Imaginary conversations killed our marriage—almost. During our
first decade as parents, so many of the ‘conversations’ Elaine and I had
about expectations around parenting were imaginary . . . When one parent
feels like s/he is doing it alone, resentment builds. Communication
grinds to a halt. Co-parenting relationships crumble because of the
unspoken, rather than because of the spoken.
When things don’t go how you think they should, you’ll look for a reason for your disappointment. And when you feel like something isn’t fair—maybe that your child is struggling with challenges, or that too much of the burden of handling them falls on you—resentment finds its foothold. Sometimes we resent others—our partners, other parents, teachers, even our friends—because we feel that they don’t understand our urgent need to help our kids. Other times, we do it to ourselves, giving so much to our kids without taking care of ourselves that we end up giving ourselves away. Eventually we become resentful or guilty.
Resentment blossoms in silences and can build quickly. It halts effective communication, putting up barriers to connection and intimacy. It leads to judgment and blame, taking things personally, and feeling put-upon. But resentment withers away in the face of open communication.
David continues, ‘many things changed over a period of many years, but what’s clear to us now is that we never gave up on each other or on the family we wanted to create with each other. Elaine never gave up on me, even when we weren’t on the same page. Elaine trusted that my intentions were good. Over time, as she learned more about ADHD, she found ways to share her learning with me despite my defensiveness. We began to have conversations with less judgment, less resentment, and more acceptance of each other and our kids.’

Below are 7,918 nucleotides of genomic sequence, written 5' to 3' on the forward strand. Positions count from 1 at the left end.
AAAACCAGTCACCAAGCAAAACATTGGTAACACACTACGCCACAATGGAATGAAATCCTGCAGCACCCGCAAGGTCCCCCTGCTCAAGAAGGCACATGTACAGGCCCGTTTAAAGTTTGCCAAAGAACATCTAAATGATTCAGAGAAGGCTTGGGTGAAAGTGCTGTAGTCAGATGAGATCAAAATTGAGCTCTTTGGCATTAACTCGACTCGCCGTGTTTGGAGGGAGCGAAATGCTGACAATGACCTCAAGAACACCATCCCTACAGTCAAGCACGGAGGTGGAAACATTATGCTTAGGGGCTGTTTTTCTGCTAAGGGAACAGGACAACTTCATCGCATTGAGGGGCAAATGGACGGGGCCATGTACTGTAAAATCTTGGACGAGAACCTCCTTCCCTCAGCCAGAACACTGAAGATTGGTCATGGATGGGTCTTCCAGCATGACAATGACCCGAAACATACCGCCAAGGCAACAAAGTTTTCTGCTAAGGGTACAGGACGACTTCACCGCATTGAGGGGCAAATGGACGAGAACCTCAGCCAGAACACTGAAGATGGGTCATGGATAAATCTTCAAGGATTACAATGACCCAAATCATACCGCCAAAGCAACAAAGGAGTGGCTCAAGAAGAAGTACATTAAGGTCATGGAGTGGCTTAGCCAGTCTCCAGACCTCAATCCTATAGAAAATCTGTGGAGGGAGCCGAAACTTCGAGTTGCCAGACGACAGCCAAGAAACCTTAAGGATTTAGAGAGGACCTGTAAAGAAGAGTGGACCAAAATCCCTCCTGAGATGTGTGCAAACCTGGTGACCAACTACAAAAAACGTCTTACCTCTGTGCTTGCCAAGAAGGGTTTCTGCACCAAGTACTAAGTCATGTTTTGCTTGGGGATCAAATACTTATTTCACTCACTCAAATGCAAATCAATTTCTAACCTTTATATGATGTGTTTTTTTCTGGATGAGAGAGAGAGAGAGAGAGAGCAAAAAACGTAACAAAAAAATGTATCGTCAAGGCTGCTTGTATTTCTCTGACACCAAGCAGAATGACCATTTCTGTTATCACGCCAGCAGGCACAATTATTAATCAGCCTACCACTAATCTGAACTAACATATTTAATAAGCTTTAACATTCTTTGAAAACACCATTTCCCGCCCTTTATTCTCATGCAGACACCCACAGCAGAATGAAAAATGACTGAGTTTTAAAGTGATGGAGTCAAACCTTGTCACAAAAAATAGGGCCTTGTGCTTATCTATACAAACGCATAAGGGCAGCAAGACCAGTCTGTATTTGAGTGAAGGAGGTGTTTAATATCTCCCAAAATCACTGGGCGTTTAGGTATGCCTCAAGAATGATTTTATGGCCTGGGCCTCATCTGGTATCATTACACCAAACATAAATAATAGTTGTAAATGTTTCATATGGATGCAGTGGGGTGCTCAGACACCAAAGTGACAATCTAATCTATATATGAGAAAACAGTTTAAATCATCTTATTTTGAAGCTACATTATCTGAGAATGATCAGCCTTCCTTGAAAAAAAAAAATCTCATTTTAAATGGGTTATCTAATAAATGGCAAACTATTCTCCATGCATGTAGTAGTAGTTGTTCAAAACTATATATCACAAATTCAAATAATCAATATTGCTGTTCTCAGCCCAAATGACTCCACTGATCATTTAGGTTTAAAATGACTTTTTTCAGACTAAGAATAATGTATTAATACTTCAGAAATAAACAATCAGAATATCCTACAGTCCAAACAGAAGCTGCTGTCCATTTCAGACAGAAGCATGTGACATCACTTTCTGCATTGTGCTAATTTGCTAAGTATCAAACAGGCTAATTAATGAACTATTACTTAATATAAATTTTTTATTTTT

The biggest challenge to letting go of resentment is that we hold onto it because we feel justified. Resentment feels easier than having difficult conversations. It feels safer than sharing our truths or expressing what we really want for ourselves and our kids. Letting go of resentment without blaming or feeling blamed requires vulnerability, which isn’t easy for any of us. David ended his article with this challenge to parents: “Start a new conversation. Ask what’s important to your co-parent. LISTEN. Get curious. Don’t make any major decisions. Just explore each other’s perspectives and look for commonality.”
When you feel unfairly treated, you may have good reason to feel resentful. Frankly, it’s likely that things aren’t fair. But remember, resentment festers and destroys, preventing you from being the kind of parent you really want to be. It’s up to you to stop holding it tightly. Resentment is yours to let go. I know it’s not
easy to do, but I assure you it’s worth the effort.